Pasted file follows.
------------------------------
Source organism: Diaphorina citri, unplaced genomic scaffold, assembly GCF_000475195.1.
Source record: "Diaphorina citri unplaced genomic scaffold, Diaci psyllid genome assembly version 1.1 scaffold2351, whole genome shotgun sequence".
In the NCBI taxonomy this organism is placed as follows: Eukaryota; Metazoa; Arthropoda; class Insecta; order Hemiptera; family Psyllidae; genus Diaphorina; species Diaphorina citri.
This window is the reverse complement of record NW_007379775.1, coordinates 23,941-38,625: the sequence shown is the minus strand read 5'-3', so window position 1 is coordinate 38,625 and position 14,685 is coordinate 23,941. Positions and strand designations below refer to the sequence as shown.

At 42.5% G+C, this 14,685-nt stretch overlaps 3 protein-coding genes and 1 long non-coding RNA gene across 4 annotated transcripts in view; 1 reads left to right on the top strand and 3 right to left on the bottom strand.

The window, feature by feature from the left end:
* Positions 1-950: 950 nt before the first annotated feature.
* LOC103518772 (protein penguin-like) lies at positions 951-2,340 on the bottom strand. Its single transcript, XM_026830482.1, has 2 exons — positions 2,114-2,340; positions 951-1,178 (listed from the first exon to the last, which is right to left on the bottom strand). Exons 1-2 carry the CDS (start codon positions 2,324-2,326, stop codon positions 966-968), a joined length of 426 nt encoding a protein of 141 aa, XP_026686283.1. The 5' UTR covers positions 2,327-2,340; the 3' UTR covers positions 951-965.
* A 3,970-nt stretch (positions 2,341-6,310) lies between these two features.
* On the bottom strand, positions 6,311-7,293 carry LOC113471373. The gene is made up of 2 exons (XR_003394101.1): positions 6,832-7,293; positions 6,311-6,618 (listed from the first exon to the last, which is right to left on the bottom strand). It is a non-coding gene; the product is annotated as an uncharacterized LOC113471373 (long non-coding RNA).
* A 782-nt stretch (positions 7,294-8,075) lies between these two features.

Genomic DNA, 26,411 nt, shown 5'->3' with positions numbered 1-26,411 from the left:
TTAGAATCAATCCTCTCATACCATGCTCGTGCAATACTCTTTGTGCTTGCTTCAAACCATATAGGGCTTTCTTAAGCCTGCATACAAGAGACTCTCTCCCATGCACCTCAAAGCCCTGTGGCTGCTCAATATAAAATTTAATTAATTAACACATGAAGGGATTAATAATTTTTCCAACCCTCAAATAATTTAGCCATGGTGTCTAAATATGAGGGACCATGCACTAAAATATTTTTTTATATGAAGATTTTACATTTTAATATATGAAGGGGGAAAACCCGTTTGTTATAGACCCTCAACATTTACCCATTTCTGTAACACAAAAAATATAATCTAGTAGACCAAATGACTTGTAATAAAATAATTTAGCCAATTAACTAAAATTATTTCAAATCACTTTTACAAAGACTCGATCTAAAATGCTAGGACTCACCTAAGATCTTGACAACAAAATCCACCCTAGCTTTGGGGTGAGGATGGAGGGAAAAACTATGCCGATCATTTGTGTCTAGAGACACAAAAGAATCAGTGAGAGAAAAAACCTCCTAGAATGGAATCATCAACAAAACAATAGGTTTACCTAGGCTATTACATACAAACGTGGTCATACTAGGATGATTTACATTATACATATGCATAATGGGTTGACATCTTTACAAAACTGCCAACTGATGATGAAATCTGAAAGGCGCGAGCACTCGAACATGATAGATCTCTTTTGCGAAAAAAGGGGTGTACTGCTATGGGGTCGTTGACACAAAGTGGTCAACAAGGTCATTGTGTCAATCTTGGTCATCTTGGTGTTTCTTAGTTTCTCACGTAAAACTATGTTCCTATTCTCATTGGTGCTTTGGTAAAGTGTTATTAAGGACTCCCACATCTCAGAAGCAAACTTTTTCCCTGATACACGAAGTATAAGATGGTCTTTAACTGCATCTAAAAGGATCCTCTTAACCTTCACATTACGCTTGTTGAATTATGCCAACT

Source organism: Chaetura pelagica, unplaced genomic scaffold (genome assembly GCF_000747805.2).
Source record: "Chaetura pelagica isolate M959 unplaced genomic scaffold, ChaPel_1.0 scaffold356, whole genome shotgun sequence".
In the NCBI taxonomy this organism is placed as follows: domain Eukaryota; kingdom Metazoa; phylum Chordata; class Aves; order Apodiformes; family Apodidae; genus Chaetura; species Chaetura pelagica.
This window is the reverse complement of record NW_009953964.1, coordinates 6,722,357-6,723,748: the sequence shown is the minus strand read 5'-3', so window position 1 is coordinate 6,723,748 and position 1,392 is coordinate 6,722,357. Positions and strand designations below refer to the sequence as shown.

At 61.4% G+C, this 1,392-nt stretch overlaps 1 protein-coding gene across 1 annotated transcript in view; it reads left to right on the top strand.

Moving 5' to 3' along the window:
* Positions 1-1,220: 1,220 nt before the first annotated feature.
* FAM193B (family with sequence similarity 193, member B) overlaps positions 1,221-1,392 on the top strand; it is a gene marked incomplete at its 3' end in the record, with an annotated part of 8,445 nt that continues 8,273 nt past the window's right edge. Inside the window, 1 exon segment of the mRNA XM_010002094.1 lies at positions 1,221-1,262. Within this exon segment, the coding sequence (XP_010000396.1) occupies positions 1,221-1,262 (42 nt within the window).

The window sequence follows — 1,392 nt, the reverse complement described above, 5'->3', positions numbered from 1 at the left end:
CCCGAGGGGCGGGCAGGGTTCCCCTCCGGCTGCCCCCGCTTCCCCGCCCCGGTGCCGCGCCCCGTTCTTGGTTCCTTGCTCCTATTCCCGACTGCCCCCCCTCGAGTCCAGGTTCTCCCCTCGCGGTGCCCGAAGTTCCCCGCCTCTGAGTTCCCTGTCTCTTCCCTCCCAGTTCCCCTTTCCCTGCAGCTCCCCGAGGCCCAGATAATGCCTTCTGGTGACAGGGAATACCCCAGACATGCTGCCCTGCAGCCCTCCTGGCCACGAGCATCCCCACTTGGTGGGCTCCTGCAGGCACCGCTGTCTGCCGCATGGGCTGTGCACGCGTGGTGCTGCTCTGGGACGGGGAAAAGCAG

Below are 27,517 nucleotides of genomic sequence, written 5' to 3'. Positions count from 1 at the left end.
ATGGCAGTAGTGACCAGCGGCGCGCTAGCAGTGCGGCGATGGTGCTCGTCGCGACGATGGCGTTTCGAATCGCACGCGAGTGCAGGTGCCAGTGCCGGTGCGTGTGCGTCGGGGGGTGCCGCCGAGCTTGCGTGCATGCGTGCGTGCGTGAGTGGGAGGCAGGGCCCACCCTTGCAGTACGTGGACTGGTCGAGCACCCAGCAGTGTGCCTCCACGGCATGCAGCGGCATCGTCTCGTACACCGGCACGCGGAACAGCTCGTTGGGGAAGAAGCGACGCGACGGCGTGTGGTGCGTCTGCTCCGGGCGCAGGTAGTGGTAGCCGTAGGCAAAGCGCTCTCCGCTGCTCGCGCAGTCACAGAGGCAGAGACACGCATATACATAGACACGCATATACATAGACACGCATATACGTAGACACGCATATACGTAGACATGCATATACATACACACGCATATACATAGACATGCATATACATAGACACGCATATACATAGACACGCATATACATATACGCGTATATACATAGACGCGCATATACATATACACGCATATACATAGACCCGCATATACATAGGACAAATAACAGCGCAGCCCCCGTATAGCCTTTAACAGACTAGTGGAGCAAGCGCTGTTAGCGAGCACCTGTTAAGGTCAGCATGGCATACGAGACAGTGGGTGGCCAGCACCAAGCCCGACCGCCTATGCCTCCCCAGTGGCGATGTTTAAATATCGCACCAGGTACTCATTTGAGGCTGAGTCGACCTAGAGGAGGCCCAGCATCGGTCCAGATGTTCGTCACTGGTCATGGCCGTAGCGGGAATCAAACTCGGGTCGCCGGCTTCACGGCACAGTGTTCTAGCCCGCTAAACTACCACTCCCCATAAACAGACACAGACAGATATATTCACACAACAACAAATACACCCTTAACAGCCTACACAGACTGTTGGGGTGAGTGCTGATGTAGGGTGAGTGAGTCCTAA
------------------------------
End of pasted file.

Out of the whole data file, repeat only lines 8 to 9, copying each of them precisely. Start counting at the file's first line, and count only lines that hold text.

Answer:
* LOC103518772 (protein penguin-like) lies at positions 951-2,340 on the bottom strand. Its single transcript, XM_026830482.1, has 2 exons — positions 2,114-2,340; positions 951-1,178 (listed from the first exon to the last, which is right to left on the bottom strand). Exons 1-2 carry the CDS (start codon positions 2,324-2,326, stop codon positions 966-968), a joined length of 426 nt encoding a protein of 141 aa, XP_026686283.1. The 5' UTR covers positions 2,327-2,340; the 3' UTR covers positions 951-965.
* A 3,970-nt stretch (positions 2,341-6,310) lies between these two features.